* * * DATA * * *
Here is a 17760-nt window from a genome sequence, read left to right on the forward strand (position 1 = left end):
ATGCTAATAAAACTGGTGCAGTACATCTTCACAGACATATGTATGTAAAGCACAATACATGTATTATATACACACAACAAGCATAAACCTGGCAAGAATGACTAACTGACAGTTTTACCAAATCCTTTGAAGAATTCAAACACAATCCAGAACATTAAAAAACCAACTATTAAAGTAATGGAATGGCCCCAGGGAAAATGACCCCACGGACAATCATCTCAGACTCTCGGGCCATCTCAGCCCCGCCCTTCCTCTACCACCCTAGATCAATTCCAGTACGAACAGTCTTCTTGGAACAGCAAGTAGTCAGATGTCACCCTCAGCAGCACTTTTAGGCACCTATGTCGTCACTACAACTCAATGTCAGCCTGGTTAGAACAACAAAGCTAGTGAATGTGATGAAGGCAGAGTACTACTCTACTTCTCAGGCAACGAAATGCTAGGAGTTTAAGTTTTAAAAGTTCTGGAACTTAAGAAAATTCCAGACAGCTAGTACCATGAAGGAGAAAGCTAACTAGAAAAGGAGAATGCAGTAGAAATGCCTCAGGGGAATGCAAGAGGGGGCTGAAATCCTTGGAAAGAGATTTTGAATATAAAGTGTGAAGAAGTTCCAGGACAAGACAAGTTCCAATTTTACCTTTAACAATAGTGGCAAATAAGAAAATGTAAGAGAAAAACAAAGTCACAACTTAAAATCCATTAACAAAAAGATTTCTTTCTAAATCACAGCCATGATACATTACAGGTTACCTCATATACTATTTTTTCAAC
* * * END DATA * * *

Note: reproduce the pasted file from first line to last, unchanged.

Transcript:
Here is a 17760-nt window from a genome sequence, read left to right on the forward strand (position 1 = left end):
ATGCTAATAAAACTGGTGCAGTACATCTTCACAGACATATGTATGTAAAGCACAATACATGTATTATATACACACAACAAGCATAAACCTGGCAAGAATGACTAACTGACAGTTTTACCAAATCCTTTGAAGAATTCAAACACAATCCAGAACATTAAAAAACCAACTATTAAAGTAATGGAATGGCCCCAGGGAAAATGACCCCACGGACAATCATCTCAGACTCTCGGGCCATCTCAGCCCCGCCCTTCCTCTACCACCCTAGATCAATTCCAGTACGAACAGTCTTCTTGGAACAGCAAGTAGTCAGATGTCACCCTCAGCAGCACTTTTAGGCACCTATGTCGTCACTACAACTCAATGTCAGCCTGGTTAGAACAACAAAGCTAGTGAATGTGATGAAGGCAGAGTACTACTCTACTTCTCAGGCAACGAAATGCTAGGAGTTTAAGTTTTAAAAGTTCTGGAACTTAAGAAAATTCCAGACAGCTAGTACCATGAAGGAGAAAGCTAACTAGAAAAGGAGAATGCAGTAGAAATGCCTCAGGGGAATGCAAGAGGGGGCTGAAATCCTTGGAAAGAGATTTTGAATATAAAGTGTGAAGAAGTTCCAGGACAAGACAAGTTCCAATTTTACCTTTAACAATAGTGGCAAATAAGAAAATGTAAGAGAAAAACAAAGTCACAACTTAAAATCCATTAACAAAAAGATTTCTTTCTAAATCACAGCCATGATACATTACAGGTTACCTCATATACTATTTTTTCAAC